WASHINGTON (12/23/14)--To help consumers avoid fraud this holiday season, and every season, the Credit Union National Association released a list of helpful tips to keep their personal information out of the hands of criminals.
"With the immense number of data breaches that occurred at retailers in 2014, and a grim forecast for 2015, it's essential to arm consumers with tips they need to protect themselves," said CUNA President/CEO Jim Nussle. "Knowing how to protect yourself from hackers, and what to do if you get hacked, can help you keep your hard-earned money and give you peace of mind."
CUNA's www.StoptheDataBreaches.com contains a list of helpful ways for consumers to remain vigilant and protect their personal data when shopping in retail stores and online, including:
In 2014 there have been more than 744 data security breaches, a 24.8% increase over 2013 which saw 596 breaches. In fact, a recent poll conducted by The Wall Street Journal and NBC News found that nearly half of all Americans have been notified by a credit card company, financial institution or retailer that their credit card information had possibly been stolen as part of a data breach.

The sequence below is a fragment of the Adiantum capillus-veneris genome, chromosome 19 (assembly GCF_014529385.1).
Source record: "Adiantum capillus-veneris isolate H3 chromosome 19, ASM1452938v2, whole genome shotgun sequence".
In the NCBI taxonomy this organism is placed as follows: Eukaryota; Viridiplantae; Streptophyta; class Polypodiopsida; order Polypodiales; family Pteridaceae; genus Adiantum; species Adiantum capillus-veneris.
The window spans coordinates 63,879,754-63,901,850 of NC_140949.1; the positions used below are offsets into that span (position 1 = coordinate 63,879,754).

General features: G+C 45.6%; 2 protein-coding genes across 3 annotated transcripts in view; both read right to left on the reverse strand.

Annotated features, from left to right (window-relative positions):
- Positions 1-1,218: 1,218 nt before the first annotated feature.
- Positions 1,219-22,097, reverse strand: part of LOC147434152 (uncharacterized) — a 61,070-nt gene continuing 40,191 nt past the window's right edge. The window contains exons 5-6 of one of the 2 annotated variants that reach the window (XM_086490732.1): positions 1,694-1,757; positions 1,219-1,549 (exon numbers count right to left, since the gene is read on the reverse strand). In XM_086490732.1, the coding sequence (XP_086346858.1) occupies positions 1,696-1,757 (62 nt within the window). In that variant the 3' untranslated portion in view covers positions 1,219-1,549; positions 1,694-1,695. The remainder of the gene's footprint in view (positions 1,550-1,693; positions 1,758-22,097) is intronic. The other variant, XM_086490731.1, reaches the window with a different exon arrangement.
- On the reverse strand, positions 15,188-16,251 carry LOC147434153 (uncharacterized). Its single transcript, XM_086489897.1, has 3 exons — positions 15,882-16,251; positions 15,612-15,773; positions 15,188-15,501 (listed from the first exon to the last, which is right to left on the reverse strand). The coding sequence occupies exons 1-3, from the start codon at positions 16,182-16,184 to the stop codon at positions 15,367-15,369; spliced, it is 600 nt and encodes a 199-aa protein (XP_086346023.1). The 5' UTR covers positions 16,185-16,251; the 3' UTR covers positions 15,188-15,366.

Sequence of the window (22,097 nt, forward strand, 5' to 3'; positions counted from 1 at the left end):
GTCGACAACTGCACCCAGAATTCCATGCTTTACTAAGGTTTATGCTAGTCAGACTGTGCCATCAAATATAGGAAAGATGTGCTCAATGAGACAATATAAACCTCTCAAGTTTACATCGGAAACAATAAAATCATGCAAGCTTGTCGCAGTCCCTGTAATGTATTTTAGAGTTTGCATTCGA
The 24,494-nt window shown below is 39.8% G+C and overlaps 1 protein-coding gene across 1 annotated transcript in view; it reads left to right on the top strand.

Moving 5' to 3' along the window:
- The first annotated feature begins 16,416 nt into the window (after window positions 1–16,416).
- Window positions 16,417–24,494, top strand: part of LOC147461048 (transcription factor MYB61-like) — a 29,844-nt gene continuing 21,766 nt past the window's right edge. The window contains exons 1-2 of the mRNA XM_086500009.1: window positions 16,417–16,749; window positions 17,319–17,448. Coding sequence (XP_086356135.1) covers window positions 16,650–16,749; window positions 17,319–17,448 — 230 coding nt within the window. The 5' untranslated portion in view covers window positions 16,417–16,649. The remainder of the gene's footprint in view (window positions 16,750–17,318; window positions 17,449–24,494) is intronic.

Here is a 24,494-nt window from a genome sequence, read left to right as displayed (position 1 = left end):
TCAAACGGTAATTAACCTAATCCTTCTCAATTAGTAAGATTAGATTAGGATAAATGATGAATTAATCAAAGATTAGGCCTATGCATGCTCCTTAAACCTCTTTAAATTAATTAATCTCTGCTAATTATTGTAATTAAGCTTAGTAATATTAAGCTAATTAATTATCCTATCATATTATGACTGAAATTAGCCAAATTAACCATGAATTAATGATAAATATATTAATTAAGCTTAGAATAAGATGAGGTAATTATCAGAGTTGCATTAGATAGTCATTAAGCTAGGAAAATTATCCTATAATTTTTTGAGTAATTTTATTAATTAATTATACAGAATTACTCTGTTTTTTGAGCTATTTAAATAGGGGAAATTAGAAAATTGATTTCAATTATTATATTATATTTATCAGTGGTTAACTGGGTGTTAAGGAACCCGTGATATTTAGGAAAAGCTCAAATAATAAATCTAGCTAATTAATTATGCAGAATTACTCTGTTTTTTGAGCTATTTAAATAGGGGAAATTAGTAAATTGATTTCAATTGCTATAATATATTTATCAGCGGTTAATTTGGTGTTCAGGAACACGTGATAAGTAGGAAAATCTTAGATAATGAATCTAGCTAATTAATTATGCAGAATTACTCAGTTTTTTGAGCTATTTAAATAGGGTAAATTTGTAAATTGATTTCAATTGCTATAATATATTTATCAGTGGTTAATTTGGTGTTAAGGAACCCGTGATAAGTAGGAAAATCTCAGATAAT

Staples announced just last week that it has suffered a breach that affected 1.16 million customers. In the case of a data breach at a retailer such as Staples, credit unions are limited by law in disclosing many of the circumstances of the breach and often are not able to disclose the merchant responsible--yet the credit union is left to clean up the mess when a retail data breach occurs by informing its members of the breach, protecting their members from fraudulent charges and reissuing new credit and debit cards.
"Arming consumers with tips to protect themselves is helpful, but what's necessary to change the state of consumer protection is a change in policy," said Nussle. "Merchants are not subject to the same federal data protection standards as financial institutions, making them more susceptible to attacks.
"The best course of action to reduce data breaches would be for Congress to establish federal data-protection standards for retailers that are equal to financial institutions under the Gramm-Leach-Bliley Act," he said.